En EspaŅol

Q. Who is Mr. Smarty Plants?

A: There are those who suspect Wildflower Center volunteers are the culpable and capable culprits. Yet, others think staff members play some, albeit small, role. You can torture us with your plant questions, but we will never reveal the Green Guru's secret identity.

Help us grow by giving to the Plant Database Fund or by becoming a member

Did you know you can access the Native Plant Information Network with your web-enabled smartphone?

Share

Ask Mr. Smarty Plants

Ask Mr. Smarty Plants is a free service provided by the staff and volunteers at the Lady Bird Johnson Wildflower Center.

Search Smarty Plants
    
 
See a list of all Smarty Plants questions
Can't find the answer in our existing FAQs, submit a question to Mr. Smarty Plants.
Need help with plant identification, visit the plant identification page.
 
rate this answer
1 rating

Thursday - April 14, 2011

From: Austin, TX
Region: Southwest
Topic: Privacy Screening
Title: Need suggestions for plants to form a privacy hedge in Austin, TX.
Answered by: Jimmy Mills

QUESTION:

I live on a corner lot with the backyard facing a busy street. My lot is 4 feet lower than street level. I am looking for a privacy screen to plant along this North facing side. I have a canopy of live oaks that shade the area most of the day until 3 pm, when blast of SW sun hits this area. I have a 4' limestone wall with 4' wrought iron fence on top of the stone to cover and hopefully grow above. I'm looking for something 8-10' or more. I live in southwest Austin. Thank you so much for your time.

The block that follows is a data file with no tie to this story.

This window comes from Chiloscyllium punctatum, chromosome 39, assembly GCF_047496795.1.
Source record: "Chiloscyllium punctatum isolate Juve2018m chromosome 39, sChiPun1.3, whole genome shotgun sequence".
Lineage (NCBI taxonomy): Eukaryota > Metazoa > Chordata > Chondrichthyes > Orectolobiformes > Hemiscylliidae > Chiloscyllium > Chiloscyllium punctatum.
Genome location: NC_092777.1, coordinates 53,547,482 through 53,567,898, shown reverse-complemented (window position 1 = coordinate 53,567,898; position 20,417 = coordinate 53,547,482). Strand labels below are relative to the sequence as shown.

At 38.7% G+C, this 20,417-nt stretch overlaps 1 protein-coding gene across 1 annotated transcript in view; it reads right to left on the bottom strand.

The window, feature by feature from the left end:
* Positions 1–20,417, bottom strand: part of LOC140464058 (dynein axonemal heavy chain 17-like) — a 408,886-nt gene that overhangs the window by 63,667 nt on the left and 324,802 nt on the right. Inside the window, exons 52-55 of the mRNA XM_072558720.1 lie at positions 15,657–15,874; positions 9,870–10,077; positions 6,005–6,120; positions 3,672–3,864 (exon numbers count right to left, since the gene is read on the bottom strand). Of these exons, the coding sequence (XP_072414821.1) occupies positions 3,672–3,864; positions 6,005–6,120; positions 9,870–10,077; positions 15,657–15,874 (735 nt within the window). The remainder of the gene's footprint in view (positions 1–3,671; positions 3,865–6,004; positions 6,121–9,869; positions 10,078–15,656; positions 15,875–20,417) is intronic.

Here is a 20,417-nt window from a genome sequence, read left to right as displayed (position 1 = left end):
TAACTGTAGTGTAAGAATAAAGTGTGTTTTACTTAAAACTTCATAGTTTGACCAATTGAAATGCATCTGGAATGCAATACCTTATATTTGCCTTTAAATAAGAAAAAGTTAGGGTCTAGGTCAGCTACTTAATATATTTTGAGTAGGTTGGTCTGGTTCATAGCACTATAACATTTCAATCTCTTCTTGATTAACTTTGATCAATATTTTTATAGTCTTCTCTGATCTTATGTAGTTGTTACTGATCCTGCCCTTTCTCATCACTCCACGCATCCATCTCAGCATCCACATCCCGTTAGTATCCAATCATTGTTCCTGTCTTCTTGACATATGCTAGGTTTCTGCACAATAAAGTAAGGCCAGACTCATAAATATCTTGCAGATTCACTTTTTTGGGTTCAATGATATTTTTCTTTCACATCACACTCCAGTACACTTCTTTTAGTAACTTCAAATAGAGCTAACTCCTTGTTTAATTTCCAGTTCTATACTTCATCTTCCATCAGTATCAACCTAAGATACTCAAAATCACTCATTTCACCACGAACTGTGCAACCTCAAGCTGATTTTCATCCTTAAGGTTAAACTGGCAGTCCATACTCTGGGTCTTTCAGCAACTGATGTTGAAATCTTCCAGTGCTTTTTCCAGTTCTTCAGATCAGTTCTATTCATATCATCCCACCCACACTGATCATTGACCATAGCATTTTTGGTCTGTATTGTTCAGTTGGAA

ANSWER:

Mr. Smarty Plants often gets questions regarding hedges as privacy screens. I am going to take this opportunity to introduce you to our Native Plant Database to help you answer this question, and to share the ancient wisdom of the “green gurus” by referring you to some previously answered questions (really not that ancient).

Our Native Plant Database  contains 7,161 plants that are searchable by scientific name or common name. If you are not sure what you are looking for, you can try the Combination Search or the Recommended Species lists. There are several ways to use this feature to find plants, and I will show you just a couple.  Click on the Native Plant Data Base link, scroll down to the Combination Search box, and make the following selections: select Texas under State, Shrubs under General Appearance, and Perennial under Lifespan. Check Part Shade under Light Requirement, and Moist under Soil Moisture. Click on the Submit combination Search button and you will get a list of 70 native species that you can chose from. Clicking on each of the Scientific names will bring up its NPIN page that gives the characteristics of the plant, its growth requirements, and in most cases, photos.